‘Addicted’ screenwriter Christina Welsh defies odds in Hollywood

Christina Welsh

Christina Welsh is defying stereotypes and forging new paths in the traditionally male-dominated world of screenwriting in Hollywood. She adapted Zane’s risqué novel Addicted, written for a black audience, into a sexy, provocative film of the same name.

Welsh was able to adapt it for the screen by highlighting the aspects of the story from a woman’s persepctive. She tackled the provocative and sexy story of a relatable woman who takes a turn down a dark path and ultimately realizes she’s addicted to sex. In the end, Addicted is a woman’s story relatable to mainstream audiences, adapted for the big screen by a woman, who happens to be white.

During a recent sit-down interview with Zane, this writer learned you were her top pick. How did you ladies connect?
I’ve never met her in person believe it or not. She’s always been this great voice over the speakerphone in the conference room when we had the meetings at the studio. I’d talk to her on the phone, or I’d email her. But, she was never in California at a moment that I was here and could meet with her. So, it’s one of those crazy things where hopefully I’ll see her soon [at] one of the screenings.

That is so interesting, the fact that you guys were able to pull together a film like this and you haven’t even met.
Yes, it’s amazing … the modern technology. But she was very, very accessible. And I’d hear back from her right away because she was a producer on the project as well as she should’ve been because it’s her baby, and wanted to make sure that it honors her vision and voice and her story. And, having her input helped me a lot too because I’m used to generating my own original material. This was my first adaptation, so I really made sure along the way that she was happy with what was going on. Obviously, the studio has its input, the director has his input, producers. But keeping Zane in the loop and happy was important too.

What is the process like, actually adapting a book for film? How did you spend your time working on it?
I received the book from my agent. It was an open writing assignment. They were hearing pitches from dozens of writers [who] were being submitted for this and they would have select meetings. I submitted a writing sample through my agent. On the strength of that, they brought me in. What I did is looked at the book and read it several times and just envisioned how I would make that a movie. It was a challenge because it’s 325 pages that spans 20 years and movies can only be 100 minutes. If you were doing a TV series, you could take all your time and do all that wonderful backstory with the husband and the childhood and all that great stuff. But, for me, I had to look at it and say, “Okay, how do I make this a present-day movie? How do I take this story and turn this into a 100˗minute experience for people who haven’t read the book or who have. So, it was a challenge, but with any script it’s always a challenge to figure out what can I keep and what should I lose. And looking at it, I just plotted out the present˗day of this woman [Sharon Leal] who’s very successful, has a loving husband [Boris Kodjoe], she’s an ambitious career woman with a great business and two wonderful children, and she succumbs to a sex addiction. And, she seeks help with a therapist [Tasha Smith]. So, those were really the strong points for me. Staying true to that plot, that thread of the story that takes place in the present-day. So, it took some doing to map that out. But, the studio liked what they heard. Zane liked what she heard in terms of how I figured I would turn this book into a film, and of course, things evolve and change over time. I worked on this off and on for a couple of years through many drafts and changes. You start off with a longer version of the script and then you have to cut that down. But I think we remained true to the essence of the story ˗˗ the heart of what happens to Zoe [Leal] and her journey and what happens with her family.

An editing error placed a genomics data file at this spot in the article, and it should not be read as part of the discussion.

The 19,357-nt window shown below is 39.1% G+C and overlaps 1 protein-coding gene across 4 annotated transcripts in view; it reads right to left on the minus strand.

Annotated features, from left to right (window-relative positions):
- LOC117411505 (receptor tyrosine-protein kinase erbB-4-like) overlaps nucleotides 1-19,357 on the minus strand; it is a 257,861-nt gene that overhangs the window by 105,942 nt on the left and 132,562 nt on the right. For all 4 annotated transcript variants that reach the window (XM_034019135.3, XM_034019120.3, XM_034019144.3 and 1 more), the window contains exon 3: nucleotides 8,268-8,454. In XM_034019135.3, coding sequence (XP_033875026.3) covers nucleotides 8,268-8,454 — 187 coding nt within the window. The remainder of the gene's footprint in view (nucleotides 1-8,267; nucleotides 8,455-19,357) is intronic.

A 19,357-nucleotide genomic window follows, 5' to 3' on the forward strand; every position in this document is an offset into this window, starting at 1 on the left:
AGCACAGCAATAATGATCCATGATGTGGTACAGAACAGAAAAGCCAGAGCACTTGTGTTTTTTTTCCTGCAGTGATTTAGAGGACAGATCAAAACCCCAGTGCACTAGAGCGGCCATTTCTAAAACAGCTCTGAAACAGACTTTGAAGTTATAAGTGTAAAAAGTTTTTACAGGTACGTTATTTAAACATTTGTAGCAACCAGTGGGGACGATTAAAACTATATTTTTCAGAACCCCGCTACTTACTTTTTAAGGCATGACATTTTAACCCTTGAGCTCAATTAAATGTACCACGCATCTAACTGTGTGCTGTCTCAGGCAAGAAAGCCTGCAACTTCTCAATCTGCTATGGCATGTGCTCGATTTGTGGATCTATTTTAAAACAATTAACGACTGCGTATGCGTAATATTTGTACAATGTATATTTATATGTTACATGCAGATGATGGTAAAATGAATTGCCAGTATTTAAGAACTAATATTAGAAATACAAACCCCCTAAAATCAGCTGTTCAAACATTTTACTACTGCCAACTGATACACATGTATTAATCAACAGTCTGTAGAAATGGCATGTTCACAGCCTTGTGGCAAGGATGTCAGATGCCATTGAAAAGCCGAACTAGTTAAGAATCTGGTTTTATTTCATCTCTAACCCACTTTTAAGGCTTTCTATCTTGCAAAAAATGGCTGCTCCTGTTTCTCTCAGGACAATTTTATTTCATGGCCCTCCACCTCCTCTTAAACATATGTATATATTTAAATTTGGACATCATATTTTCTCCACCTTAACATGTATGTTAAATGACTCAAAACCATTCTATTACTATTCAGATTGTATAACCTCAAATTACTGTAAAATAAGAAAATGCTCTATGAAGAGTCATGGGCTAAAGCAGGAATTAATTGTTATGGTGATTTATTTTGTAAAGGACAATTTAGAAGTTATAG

Have you had a chance to see the film yet?
Yes, I have. It’s been a while. I bet that you’ve seen it more recently than I have. I saw it about a year ago. So it would be fresher in your mind than mine.

Yvette Caslin
Yvette Caslin

I'm a writer, image architect & significance marketer. Love photojournalism, creative expression & originality.



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